Australia

Mount Windarra Mine

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Overview

Mine TypeUnderground
Commodities
  • Nickel
Mining Method
  • Sub-level caving
Production Start... Lock
Mine Life10 years (as of Jan 1, 2018)
ShapshotThe Windarra Nickel Project commenced production in 1974 and was closed in 1993. The site includes the previously mined underground Mt Windarra and open pit South Windarra mines. The project has combined resources of 148.5kt contained nickel across the Mt Windarra (71.5kt) and Cerberus (69kt) deposits. The Windarra Nickel Project remains on care and maintenance.

Once the Black Swan BFS on the 1.1Mtpa throughput option is delivered work will commence on a mining study at Windarra. The concept would be to mine ore from either the Mt Windarra or Cerberus ore bodies and then crush the ore on surface and run it through a ore sorter prior to trucking to Black Swan (approximately 300kms south) for processing. A scoping study on this concept will be undertaken in calendar year 2023 and if financially attractive a full feasibility study will be undertaken.

Owners

SourceSource
CompanyInterestOwnership
Poseidon Nickel Ltd. 100 % Indirect

Deposit type

  • Banded iron formation
  • Metamorphic
  • VMS

Summary:

The Windarra region forms part of the Mt Margaret Goldfield. Mafic and ultramafics, metavolcanics and intrusives form important members of the Windarra greenstone belt. A major granitoid pluton has intruded the stratigraphy and has locally stoped out the main BIF. Mafic-ultramafic and BIF xenoliths thought to be stratigraphically equivalent to the Windarra sequence occur within the granites in the region.

The Windarra BIF is the lowest recognisable stratigraphic unit in the Margaret sector. The overlying ultramafic rocks host both the Mt Windarra and South Windarra nickel deposits and represent the base of the first cycle of ultramafic to mafic volcanics. It is the only ultramafic cycle in the region known to host economic nickel mineralisation. Three volcanic cycles are recognised in this sector with the rocks of the uppermost being overlain by conglomerate along the western margin of the Laverton tectonic lineament.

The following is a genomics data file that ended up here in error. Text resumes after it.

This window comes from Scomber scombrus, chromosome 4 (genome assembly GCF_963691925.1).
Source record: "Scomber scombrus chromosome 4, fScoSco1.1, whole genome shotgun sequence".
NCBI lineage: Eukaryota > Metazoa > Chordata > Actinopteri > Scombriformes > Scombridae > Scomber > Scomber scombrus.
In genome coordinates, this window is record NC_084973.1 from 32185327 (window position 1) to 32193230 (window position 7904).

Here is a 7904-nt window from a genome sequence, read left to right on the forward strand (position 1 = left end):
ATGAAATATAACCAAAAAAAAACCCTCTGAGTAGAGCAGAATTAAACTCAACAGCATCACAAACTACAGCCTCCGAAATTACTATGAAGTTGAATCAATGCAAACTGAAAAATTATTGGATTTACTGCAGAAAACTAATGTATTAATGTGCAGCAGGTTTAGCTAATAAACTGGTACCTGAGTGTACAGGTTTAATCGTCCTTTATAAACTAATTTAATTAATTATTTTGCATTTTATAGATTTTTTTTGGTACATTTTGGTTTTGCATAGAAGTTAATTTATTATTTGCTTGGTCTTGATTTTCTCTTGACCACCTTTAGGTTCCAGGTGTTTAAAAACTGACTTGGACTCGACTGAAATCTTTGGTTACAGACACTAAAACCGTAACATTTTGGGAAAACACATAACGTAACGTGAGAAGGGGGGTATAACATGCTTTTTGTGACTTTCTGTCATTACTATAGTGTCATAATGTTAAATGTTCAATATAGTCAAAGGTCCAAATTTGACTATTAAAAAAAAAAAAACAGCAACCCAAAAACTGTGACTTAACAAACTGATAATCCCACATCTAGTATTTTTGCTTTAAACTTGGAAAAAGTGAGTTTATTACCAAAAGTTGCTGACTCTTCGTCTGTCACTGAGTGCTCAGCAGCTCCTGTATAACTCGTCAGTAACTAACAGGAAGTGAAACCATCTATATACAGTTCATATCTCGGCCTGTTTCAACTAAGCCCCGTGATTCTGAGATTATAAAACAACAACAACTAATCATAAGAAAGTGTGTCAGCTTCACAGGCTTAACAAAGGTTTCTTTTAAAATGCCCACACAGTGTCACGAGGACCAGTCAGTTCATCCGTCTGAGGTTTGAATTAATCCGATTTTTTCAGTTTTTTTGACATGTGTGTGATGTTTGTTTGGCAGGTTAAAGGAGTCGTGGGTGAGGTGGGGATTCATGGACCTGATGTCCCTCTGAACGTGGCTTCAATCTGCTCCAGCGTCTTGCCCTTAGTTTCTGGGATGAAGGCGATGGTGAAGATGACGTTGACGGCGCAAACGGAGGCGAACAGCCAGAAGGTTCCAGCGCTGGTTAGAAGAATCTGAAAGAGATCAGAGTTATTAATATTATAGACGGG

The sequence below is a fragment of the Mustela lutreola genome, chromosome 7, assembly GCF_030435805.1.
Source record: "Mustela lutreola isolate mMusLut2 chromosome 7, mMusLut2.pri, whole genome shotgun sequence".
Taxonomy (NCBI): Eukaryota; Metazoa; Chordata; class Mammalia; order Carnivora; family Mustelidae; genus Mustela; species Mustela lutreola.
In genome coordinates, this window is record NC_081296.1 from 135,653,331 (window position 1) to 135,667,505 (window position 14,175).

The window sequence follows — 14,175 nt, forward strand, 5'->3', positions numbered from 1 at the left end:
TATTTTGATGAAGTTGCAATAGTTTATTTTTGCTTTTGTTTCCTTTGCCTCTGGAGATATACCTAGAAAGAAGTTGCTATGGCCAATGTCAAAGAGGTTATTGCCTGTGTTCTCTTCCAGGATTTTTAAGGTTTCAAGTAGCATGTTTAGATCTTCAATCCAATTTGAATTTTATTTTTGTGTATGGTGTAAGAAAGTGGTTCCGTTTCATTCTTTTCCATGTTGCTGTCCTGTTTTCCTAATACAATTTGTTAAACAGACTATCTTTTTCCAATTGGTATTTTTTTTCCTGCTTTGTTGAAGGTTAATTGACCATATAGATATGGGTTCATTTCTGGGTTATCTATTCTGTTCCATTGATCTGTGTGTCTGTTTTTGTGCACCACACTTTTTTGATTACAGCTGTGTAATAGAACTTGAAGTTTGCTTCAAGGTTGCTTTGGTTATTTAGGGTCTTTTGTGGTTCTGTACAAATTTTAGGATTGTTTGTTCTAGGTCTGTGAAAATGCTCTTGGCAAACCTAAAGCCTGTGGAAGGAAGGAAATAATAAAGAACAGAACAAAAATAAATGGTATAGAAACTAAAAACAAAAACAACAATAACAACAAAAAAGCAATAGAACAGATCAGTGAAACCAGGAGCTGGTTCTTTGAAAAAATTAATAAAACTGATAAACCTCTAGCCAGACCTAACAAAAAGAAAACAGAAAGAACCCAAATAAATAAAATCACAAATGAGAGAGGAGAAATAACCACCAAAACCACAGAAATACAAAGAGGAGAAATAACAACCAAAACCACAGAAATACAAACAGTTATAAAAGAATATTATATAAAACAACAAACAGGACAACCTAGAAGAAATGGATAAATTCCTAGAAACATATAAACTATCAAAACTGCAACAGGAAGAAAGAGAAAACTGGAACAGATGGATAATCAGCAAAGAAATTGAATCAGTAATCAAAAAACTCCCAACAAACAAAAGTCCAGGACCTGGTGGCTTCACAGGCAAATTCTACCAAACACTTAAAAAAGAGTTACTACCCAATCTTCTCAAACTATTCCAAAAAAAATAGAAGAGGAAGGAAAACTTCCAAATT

Mine Geology
The Mt Windarra nickel occurs towards the bottom of a thick ultramafic sequence at the base of the first volcanic cycle. Granular quartz-feldspar rocks in the Mt Windarra mine area may represent metamorphosed sandstone. The Windarra (Main) banded iron formation constitutes the base of the exposed stratigraphy, and the immediate footwall to mineralisation at South Windarra. The unit is an 80m to 150m thick sequence of siliceous and banded chemical sediments, containing variable amounts of quartz, grunerite, actinolite, magnetite, albite, chlorite, pyrrhotite, pyrite and garnet, typically silicate facies at the base and changing to sulphide facies towards the top.

Mineralisation
Mineralisation at Windarra, associated with massive to disseminated sulphides (pyrite, pyrrhotite, pentlandite and chalcopyrite), is found to occur at the base of a sequence of ultramafic rocks known as komatiites with ore zones occurring as ribbon-like ore shoots around 20m thick and 50-350m in length and up to 900m down dip. At South Windarra, ore shoots were found to be around 20m in thickness, 1,300m in length and extending to around 300m down dip.

Mt Windarra
The Mt Windarra orebody consists of eight distinct, steeply dipping shoots named: A, A Hanging Wall, B, C, D, E, F and G Shoot. These shoots (at 1% nickel cut-off) vary in thickness up to 20m, have a strike length of between 50m and 350m and a down dip extent of greater than 900m.